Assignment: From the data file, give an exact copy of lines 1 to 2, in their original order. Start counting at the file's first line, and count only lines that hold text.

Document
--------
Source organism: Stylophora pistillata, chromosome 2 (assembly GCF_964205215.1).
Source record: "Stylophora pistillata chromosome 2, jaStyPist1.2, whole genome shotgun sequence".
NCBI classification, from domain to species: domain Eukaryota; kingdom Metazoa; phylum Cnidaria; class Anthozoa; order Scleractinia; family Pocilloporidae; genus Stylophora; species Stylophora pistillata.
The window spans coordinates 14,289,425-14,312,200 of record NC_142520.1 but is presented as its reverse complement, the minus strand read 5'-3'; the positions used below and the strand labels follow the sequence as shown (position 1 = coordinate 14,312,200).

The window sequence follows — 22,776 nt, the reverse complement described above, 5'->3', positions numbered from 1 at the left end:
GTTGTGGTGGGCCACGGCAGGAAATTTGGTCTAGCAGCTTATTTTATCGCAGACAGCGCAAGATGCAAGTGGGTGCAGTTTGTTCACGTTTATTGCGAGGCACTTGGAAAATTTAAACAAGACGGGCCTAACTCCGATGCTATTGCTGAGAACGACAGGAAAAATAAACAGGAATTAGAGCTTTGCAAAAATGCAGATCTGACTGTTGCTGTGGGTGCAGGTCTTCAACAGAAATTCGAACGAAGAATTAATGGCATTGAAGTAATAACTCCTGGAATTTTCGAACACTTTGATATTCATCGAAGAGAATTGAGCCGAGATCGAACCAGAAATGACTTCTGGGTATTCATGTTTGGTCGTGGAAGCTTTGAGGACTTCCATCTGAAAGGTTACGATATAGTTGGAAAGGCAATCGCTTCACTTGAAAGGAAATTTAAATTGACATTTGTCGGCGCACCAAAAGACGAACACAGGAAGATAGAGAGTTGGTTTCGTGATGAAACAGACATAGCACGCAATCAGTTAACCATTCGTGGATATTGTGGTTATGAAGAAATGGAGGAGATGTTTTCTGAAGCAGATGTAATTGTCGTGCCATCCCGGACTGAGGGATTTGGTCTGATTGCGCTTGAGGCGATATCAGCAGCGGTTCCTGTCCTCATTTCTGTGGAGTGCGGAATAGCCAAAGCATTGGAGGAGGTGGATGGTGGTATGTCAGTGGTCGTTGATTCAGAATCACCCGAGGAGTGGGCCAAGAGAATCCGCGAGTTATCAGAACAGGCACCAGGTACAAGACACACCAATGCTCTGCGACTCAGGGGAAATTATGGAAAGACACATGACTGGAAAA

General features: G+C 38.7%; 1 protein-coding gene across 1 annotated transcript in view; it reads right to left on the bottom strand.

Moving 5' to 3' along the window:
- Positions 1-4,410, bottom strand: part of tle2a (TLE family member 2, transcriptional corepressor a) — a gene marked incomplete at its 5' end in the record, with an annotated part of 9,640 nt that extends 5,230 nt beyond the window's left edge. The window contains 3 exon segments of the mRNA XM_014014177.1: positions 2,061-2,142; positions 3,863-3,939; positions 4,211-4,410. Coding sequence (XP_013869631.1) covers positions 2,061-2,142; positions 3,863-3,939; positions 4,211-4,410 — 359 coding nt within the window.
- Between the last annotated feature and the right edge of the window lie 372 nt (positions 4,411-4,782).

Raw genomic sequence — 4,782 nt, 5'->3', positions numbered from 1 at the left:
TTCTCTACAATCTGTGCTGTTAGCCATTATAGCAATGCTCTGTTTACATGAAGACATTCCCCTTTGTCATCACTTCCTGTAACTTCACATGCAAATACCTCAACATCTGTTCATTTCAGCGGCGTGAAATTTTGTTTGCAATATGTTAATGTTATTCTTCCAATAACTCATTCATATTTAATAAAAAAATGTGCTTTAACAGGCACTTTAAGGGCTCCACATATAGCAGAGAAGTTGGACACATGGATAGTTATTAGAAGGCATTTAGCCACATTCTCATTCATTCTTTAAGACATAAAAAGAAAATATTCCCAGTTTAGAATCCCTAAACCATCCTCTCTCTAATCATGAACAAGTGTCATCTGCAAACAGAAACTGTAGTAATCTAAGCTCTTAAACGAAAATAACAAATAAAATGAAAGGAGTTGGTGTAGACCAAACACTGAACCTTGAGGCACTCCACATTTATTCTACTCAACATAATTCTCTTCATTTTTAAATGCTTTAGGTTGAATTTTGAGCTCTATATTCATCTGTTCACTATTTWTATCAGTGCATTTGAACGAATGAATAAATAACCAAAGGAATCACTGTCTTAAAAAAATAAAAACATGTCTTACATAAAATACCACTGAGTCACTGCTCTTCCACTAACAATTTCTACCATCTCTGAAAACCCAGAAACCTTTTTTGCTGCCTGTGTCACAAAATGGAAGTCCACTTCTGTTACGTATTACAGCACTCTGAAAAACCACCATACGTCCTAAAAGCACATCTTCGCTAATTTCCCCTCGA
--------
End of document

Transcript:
Source organism: Stylophora pistillata, chromosome 2 (assembly GCF_964205215.1).
Source record: "Stylophora pistillata chromosome 2, jaStyPist1.2, whole genome shotgun sequence".